Understanding the emerging middle class

The emerging middle class – those who make or spend between US$2 to US$20 a day – is a vast potential untapped global market.

With an estimated population of over half a billion now, this class of people is expected to touch 3.5 billion by 2030, with 85 percent of the growth in Asia's developing markets like China, India, Indonesia, Myanmar and Vietnam.

As a major new global driver of demand, this emerging middle class is increasingly attracting the attention of multinational corporations (MNCs).

However, few MNCs have managed to successfully tap on this opportunity as they tend to regard this emerging middle class population as similar to traditional middle-class customers.

They are not.

Many MNCs are doing things wrong by trying to “force feed” things locally without really understanding the local needs of consumers in these markets, and without partnering local infrastructure players.

And thus many fail.

Calvin Chu, partner and founder of Eden Strategy Institute, a Singapore-headquartered social consulting and research agency, believes that quality research work is the key to deeply understanding the unique needs and behaviours of this emerging middle class.

Unfortunately such quality research is not cheap.

Whilst many MNCs might comission comprehensive research for large consumer markets in India or China, they often gloss over smaller markets like Indonesia, Thailand or Vietnam, or skimp on rigorousness.

Luckily, the 10 man-odd consulting team of Eden Strategy has the support and interest of the Singapore government to kickstart a one-year, comprehensive survey of the emerging middle class in the region.

Whilst many traditional surveys are done over-the-phone, many of the emerging middle class don't own a telephone landline at home.

“They spend two to three hours per commute to town, and many of these people live in remote areas,” said Calvin.

So one innovative way to do a survey is via SMS.

By partnering with Jana, a global mobile rewards and social marketing company, Eden Strategy can leverage Jana's connections with 237 mobile operators worldwide, and reach 3.48 billion consumers in 70 countries.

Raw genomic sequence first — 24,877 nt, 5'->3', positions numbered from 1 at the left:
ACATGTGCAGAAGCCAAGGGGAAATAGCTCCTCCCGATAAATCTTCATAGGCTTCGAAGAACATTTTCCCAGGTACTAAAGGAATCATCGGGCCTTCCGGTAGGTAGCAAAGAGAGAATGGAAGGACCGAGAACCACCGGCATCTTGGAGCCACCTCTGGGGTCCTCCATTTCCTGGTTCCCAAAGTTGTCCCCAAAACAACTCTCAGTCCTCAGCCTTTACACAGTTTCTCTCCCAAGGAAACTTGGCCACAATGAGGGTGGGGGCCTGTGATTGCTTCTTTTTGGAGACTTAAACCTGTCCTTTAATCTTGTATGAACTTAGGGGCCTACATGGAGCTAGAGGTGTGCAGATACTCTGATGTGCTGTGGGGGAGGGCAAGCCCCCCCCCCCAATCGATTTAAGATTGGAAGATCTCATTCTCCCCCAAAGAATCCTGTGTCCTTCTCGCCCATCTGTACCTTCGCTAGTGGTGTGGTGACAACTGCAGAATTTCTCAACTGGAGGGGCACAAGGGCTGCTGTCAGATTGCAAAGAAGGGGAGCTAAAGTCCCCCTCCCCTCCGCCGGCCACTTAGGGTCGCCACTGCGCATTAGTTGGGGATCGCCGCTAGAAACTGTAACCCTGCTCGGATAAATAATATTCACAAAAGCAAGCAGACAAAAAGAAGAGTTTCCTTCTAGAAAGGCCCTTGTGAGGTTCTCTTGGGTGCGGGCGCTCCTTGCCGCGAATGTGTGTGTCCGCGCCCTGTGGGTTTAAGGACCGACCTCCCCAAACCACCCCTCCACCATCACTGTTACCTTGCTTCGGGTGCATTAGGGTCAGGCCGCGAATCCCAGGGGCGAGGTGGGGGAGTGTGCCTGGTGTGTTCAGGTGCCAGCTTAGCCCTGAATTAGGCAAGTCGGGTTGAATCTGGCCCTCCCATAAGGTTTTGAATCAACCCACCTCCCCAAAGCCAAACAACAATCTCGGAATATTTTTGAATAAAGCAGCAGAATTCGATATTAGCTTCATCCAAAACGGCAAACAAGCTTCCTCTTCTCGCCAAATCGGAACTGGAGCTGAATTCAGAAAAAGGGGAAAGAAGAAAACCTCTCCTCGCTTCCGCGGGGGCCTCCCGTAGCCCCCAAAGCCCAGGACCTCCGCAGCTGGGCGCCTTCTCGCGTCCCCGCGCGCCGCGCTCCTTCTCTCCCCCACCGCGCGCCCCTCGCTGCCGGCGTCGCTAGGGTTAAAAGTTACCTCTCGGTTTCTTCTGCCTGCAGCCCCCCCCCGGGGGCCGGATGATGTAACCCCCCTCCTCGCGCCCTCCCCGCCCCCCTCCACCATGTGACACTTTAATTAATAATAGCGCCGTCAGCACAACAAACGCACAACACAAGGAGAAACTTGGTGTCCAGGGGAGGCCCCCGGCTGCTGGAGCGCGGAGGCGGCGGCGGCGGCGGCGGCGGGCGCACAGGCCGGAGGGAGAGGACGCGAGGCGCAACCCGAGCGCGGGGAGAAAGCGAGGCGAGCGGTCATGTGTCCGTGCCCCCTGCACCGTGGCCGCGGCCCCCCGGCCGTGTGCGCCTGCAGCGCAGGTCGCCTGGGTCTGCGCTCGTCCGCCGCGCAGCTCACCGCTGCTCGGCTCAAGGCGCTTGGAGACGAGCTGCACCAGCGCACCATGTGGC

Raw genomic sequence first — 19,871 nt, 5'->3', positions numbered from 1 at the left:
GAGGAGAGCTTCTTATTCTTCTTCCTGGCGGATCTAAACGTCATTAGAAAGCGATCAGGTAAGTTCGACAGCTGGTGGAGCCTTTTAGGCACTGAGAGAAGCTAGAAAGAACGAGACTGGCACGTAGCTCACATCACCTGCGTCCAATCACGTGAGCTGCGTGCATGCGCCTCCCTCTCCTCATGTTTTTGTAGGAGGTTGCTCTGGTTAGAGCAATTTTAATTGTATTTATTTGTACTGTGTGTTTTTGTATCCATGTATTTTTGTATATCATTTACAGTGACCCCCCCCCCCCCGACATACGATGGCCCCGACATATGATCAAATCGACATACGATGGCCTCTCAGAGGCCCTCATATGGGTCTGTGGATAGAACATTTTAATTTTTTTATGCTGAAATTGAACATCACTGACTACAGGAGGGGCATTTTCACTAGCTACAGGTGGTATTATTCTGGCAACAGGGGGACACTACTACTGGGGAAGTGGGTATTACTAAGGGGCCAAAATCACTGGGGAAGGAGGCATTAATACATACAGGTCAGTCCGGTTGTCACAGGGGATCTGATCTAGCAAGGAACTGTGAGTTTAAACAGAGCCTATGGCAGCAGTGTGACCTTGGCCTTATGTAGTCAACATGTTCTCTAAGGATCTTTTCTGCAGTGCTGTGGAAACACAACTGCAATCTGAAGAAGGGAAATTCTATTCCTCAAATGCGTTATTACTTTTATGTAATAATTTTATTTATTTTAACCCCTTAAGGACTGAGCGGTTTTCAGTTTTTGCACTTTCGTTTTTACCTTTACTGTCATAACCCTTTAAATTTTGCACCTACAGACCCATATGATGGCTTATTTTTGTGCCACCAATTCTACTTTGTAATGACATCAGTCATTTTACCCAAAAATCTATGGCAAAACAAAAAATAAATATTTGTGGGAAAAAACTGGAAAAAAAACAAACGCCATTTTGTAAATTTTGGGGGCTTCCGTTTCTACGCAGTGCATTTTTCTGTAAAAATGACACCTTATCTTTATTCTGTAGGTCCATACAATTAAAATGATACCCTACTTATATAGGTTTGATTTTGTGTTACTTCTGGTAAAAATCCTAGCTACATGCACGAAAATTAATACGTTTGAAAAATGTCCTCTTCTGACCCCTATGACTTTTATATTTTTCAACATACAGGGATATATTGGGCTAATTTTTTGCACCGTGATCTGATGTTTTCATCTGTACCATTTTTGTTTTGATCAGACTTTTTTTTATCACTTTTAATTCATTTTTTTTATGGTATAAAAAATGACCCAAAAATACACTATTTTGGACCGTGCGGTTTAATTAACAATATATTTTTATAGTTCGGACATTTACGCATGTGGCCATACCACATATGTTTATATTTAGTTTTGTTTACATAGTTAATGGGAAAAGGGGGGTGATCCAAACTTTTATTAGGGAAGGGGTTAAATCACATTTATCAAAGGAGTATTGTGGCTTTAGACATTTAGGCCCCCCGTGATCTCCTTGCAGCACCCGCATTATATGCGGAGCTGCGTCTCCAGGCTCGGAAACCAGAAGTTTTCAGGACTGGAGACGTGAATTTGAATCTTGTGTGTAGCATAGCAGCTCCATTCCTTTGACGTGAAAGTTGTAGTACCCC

They conducted mobile surveys to reach over 4,000 consumers in Indonesia, India, Philippines and Vietnam, and incentivized users to participate for free mobile air time.

Additionally, the study is also being fleshed out with qualitative interviews with businesses and ethnography studies by living with and observing users, which will occur later this year.

“Certain insights can only be gotten when you observe people,” remarked Calvin on why ethnography, whilst costly, was done for comprehensive depth. “People might say things during an interview but you won't know how true they really are till you observe them.”

 

A different way of living

The study, which is still ongoing, brought up many fascinating facets of this emerging market class that surprised the researchers.

For example, in Indonesia, the most important thing in the house is the TV, not a handphone, as he originally assumed, said Calvin.

“Watching TV is a very social activity, where everybody in the family gathers around,” he said. “The TV set reinforces the characteristics of the house.”

He continued by saying that this concept of a house where family can gather is of paramount importance to them.

He has been to houses where people eat off the floor as there is no table, but invariably there is a TV set.

One other example he mentioned was that they spend money on very small servings, often on impulse.

Because the amount of money is small, basket sizes tend to be small.

For example, consumer items like cigarette packs get split into individual sticks for sale at warangs, or small provision shops, which these people patronize.

“When they have money, they will often spend it,” Calvin said. “Many are basically happy-go-lucky personalities that live by the day.”

Image plays a large part in their culture, and even when they cross the street to buy things they are often dressed up.

There's a even term for it, jaim, said Calvin. It's short for jaga image, which translates to watching how you portray yourself in society.

This is why their research has found that skin whiteners are in such high demand by this emerging middle class.

Lighter skin is synonomous with office work, which gives off the impression that they are more cultured.

The one thing that they fear most? Going to hell.

However, they don't refrain from sinful activities, said Calvin.

Instead, they sin alot, but they also pray alot to “counteract” the sins, which was an “accounting policy” that Calvin found a little alien.

In short, in order to build products and services for these people who will be a major economic and political force in the future, one has to take the effort to really understand them.

Highlights of insights:

Asia's emerging middle class